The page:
KANE '/I. HUGGLlIiS CRACKER & CANDY CO.
used it is the duty of the court to protect the patentee, however ingenious may be the mode of infringement. The motion for an injunction is therefore sustained.
KANE t1. HUGGINS CRACKER
Co. et al.
(Cirtmit Court, W. D.
Missouri, W. D.
December 11, 1890.)
PATlIllllT8 POR INVENTIONS-IN1i'RINGEMBNT-INrnNOTION.
Nor will injunotion be granted against the president of suoh corporation, who has been retained as an employe by the purchaser of the business of the corporation.
In -the absence of a prior adjudication of the validity of a patent and of proof of general acquiesoence therein, the court will not grant an injunction pmdente lite on a bill to restrain infringement, where the proof leaves it uncertain as to the patentability of the patented article, and where it appears that respondents have and valuable property. and are perfectly solvent, and the measure of compl81nant's damageun case his patent 18 finally established can be easily ascertained.
Banning, Banning k Paysun and Huston &: Pa7"l"ish, for complainant. Goudy, Green &: Goudy, Offield, Towle &: Linthicum, and Warner, Dean k Hagerman, for defendants.
PHILIPS, J. This is an application for injunction for the infringement of letters patent granted one George D. Moffat of Chicago, Ill., assignor of Thomas Kane, letters No. 356,394, dated January 18, 1887, entitled "Candy, and process of manufacturing the same." The Huggins Cracker & Candy Company is a corporation of the state of Missouri, at Kansas City, Louis Huggins is a citizen of the state of Missouri, residing in this district, and the American Biscuit & Manufacturing Company is a corporation of the state of Illinois, at the city of Chicago. Where the patent is clear on its face, and its validity is not assailed aliunde, injunction is not only an appropriate, but may be termed the natural, remedy for an infringement. Injunction is, however, an extraordinary remedy, and the discretion of the chancellor obtains in granting the writ in patent cases, as in other applications for injunction in equity. No further discussion of the meriUl of the patent in question will be indulged than is deemed necessary to warrant the conclusion reached on this application for a temporary writ. As to the Huggins Cracker & Candy Company the writ is refused, for the reason that I am satisfied, on the showing now made, that some three months prior to the filing of the bill herein this company sold and conveyed its stock, material, and plant to the American Biscuit & Manufacturing Company, since which time it has not employed the patented device in qnestion. As the office of the writ is to restrain an existing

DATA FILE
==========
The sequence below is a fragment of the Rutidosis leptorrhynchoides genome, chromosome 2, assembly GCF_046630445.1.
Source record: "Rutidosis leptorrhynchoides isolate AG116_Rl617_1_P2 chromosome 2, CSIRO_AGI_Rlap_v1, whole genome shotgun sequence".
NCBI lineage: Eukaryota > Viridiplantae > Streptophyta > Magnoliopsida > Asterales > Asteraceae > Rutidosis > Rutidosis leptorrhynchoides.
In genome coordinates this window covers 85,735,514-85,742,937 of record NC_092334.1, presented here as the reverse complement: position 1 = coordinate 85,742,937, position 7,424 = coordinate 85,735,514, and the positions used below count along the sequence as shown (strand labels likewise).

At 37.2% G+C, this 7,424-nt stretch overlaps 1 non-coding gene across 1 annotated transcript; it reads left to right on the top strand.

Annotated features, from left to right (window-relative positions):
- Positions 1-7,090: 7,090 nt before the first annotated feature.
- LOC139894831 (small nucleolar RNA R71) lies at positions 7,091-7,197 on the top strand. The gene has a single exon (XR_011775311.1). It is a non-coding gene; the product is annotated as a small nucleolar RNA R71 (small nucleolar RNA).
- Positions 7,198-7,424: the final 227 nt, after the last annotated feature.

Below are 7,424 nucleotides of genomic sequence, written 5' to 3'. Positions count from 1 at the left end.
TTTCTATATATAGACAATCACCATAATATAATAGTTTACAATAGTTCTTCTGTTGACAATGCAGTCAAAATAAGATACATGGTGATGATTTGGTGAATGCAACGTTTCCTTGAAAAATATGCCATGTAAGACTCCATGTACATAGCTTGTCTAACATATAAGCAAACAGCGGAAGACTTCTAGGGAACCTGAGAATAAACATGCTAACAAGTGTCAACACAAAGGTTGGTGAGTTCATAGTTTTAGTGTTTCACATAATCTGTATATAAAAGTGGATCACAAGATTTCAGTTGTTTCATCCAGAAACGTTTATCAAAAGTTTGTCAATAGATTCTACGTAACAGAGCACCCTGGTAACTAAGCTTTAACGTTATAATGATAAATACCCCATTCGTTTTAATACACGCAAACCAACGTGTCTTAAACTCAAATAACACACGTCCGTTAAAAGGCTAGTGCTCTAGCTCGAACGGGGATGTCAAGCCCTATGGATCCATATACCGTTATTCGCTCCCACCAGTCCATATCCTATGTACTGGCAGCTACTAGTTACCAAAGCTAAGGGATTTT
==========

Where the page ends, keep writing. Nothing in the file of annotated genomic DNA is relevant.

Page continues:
user, it will not be granted afterthe use has ceased. Brammer v. Jones, 3 Fish. Pat. Cas. 340. It is true the bill avers that this transfer was and is simulated; that the Huggins Cracker & Candy Company but entered into what is commonly known as a "trust," retaining its corporate autonomy, still pursuing its customary business, with corporate responfor its profits, and sibility, looking only to the success of the being subject to sueh compact. It is also true that some evidence of the continued business, eo nomine, by the Huggins Cracker & Candy Company is presented by the use of the letter-heads of the company in certain correspondence of Louis Huggins, its former president. But the counter-affidavits so clearly show an absolute sale and transfer and the retirement from such business by the corporation, as such,that it would be unreasonable to hold that the complainant had made out a prevailing prima facie case sufficient to warrant a restraining order against the corporation. As to the respondent Louis Huggins, the facts disclosed are that he was the president of the Huggins Cracker Candy Company, and, when the sale and transfer were made to the American Biscuit & Manufacturing Company, he was retained by the latter company merely in charge of the concern in Kansas City. At the time of filing the bill herein, he was only the employe of the American Biscuit & Manufacturing Company. Whatever he did in the matter of the imputed use of the patented device was for and On behalf of the latter corporation. In such case the injunction, if granted, should go against the corporation, and not the servant; for if the corporation be enjoined, the servant's occupa. tion is gone. The more important question is as to the right of an injunction pendente lite against the American Biscuit & Mallufacturing Company. The record proofs and the evidence aliunde leave it uncertain as to whether or not Moffat was the first discoverer of the alleged patented device. A patent was granted on the 23d day of December, 1884, No. 309,720, to William P. and James W. Kirchoff, for an improved process of, and apparatus for, the manufacture of candy. There was no contention at the hearing that this Kirchoff process is not substantially identical with the process claimed by the Moffat patent, and the proofs confirm this. It is true there was an interference contest had before the patent-office, at the instance of the complainant, prior to the grant of the Moffat patent, and that the Kirchoffs withdrew from the contention in favor of Moffat, and authorized the issue of the patent to him. But the fact remains that, while Moffat asserts that he was the discoverer of the claimed process and resultant product anteIior to the Kirchoffs, and had so publicly proclaimed his discovery, and that the Kirchoffs simply took advantage of his pecuniary inability to prosecute his invention to patent, and availed themselves of the fact to intercept his application by filing an earlier caveat, yet the Kirchoffsmake affidavit that they conceived the invention in November, 1875, and made an apparatus to carry out the process as early as May. 1882, and practically and publicly used the same in 1882, while Moffat claims to have made his discovery in October, 1881, and put it to prac·